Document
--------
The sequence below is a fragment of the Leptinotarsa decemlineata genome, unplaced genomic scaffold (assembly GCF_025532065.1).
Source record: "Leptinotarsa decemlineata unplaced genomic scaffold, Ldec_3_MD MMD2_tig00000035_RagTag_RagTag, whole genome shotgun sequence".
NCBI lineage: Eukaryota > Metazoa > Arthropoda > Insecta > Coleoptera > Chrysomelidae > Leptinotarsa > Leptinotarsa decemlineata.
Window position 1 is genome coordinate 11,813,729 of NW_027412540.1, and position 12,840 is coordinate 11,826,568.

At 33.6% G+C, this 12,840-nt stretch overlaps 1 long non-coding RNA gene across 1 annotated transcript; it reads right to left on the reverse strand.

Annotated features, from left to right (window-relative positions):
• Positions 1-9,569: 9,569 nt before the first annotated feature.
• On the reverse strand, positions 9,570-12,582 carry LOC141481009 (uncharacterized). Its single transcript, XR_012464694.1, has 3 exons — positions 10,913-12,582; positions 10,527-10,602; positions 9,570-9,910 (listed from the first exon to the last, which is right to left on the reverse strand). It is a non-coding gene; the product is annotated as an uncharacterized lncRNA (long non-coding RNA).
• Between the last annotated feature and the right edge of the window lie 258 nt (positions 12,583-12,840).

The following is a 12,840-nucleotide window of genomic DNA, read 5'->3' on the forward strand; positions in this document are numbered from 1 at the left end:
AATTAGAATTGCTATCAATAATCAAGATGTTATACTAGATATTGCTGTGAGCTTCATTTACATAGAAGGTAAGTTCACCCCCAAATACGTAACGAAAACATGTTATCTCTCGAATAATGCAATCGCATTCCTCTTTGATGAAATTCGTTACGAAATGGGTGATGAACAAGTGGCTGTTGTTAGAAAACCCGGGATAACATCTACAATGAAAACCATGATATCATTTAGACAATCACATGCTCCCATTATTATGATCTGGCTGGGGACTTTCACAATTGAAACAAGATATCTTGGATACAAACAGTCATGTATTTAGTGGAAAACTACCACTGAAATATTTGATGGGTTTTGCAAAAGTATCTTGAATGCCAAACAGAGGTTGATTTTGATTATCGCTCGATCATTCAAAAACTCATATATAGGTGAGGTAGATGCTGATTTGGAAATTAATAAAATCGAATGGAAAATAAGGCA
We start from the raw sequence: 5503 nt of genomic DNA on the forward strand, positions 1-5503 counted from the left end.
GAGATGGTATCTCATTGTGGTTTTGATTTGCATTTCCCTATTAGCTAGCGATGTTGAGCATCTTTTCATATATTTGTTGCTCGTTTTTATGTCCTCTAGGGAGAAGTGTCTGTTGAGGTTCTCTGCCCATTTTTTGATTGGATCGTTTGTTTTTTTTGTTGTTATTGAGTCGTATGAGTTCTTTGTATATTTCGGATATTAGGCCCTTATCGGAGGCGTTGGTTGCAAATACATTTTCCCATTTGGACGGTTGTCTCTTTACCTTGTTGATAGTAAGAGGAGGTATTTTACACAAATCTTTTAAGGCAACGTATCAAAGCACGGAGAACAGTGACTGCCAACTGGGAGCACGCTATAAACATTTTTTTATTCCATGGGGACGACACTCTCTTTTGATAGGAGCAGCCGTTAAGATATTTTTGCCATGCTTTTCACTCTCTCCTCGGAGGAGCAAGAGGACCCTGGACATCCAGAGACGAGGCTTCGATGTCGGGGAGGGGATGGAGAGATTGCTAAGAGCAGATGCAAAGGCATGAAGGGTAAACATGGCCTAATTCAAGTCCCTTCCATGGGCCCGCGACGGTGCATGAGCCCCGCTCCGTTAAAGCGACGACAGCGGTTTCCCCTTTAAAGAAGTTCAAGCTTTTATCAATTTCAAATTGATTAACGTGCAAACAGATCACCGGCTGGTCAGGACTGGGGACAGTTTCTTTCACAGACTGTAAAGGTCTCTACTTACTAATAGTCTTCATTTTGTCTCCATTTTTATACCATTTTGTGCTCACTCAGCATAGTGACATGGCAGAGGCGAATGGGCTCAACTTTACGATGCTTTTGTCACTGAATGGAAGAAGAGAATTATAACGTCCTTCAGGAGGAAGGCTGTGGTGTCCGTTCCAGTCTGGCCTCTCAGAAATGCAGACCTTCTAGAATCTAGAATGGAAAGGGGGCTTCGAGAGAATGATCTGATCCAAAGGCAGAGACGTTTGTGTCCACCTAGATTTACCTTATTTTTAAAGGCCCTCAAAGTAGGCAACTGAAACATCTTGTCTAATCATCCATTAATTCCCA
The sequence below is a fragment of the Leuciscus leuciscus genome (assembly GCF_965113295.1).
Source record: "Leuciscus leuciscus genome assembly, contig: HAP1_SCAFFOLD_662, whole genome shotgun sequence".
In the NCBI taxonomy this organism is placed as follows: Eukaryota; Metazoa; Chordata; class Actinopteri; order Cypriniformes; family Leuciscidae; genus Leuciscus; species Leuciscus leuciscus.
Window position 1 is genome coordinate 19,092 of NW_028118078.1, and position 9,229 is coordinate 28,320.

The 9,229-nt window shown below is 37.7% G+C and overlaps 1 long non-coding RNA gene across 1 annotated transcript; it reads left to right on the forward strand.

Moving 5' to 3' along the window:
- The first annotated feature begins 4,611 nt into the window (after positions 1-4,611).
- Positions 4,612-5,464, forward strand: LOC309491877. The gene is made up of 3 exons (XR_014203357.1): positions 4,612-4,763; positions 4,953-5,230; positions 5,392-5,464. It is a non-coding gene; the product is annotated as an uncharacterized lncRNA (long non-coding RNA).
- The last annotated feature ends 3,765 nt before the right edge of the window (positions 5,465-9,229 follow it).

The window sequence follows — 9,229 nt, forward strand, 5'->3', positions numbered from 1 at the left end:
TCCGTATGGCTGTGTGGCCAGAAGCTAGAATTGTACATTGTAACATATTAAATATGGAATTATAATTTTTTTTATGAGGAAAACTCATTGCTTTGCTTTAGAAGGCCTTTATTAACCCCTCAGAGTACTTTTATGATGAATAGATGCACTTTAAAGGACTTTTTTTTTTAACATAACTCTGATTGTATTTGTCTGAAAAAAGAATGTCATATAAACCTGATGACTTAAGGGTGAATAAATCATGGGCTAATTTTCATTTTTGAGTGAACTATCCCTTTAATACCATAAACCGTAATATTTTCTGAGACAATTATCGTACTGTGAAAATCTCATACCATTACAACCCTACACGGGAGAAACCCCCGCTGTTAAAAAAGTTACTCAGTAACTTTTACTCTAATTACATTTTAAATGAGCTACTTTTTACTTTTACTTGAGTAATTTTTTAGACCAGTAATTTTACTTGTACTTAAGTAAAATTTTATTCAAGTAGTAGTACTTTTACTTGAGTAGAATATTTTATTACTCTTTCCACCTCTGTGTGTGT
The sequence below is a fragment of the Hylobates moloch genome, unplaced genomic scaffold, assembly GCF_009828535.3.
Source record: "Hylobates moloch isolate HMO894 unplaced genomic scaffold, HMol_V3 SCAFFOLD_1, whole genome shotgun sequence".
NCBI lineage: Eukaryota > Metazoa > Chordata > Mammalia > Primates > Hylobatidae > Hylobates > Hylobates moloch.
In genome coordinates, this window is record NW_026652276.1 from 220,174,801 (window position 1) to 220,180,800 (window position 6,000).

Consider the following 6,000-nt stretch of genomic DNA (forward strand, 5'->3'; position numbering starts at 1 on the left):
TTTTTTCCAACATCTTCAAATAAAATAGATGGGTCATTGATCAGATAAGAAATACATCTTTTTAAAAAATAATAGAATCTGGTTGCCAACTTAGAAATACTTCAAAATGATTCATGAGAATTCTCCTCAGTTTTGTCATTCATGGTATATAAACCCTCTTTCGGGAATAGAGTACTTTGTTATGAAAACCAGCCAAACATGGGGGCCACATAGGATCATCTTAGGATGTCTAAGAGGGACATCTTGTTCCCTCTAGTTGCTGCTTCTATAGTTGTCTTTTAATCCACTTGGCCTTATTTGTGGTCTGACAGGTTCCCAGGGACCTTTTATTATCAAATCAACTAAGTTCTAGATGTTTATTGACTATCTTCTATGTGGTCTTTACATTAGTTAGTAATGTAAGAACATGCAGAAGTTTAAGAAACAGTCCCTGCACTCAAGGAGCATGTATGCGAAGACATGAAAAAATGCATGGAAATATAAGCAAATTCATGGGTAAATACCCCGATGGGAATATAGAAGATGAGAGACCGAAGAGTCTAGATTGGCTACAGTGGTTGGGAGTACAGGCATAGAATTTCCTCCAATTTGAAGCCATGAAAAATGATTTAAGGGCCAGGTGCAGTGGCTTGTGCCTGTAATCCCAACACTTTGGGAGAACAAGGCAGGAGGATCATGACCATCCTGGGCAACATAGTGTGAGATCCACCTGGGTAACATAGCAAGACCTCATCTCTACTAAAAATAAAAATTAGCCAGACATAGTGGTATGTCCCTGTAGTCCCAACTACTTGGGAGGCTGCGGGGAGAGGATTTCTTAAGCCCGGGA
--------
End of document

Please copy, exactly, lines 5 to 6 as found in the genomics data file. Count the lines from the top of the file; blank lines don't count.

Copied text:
At 33.6% G+C, this 12,840-nt stretch overlaps 1 long non-coding RNA gene across 1 annotated transcript; it reads right to left on the reverse strand.

Annotated features, from left to right (window-relative positions):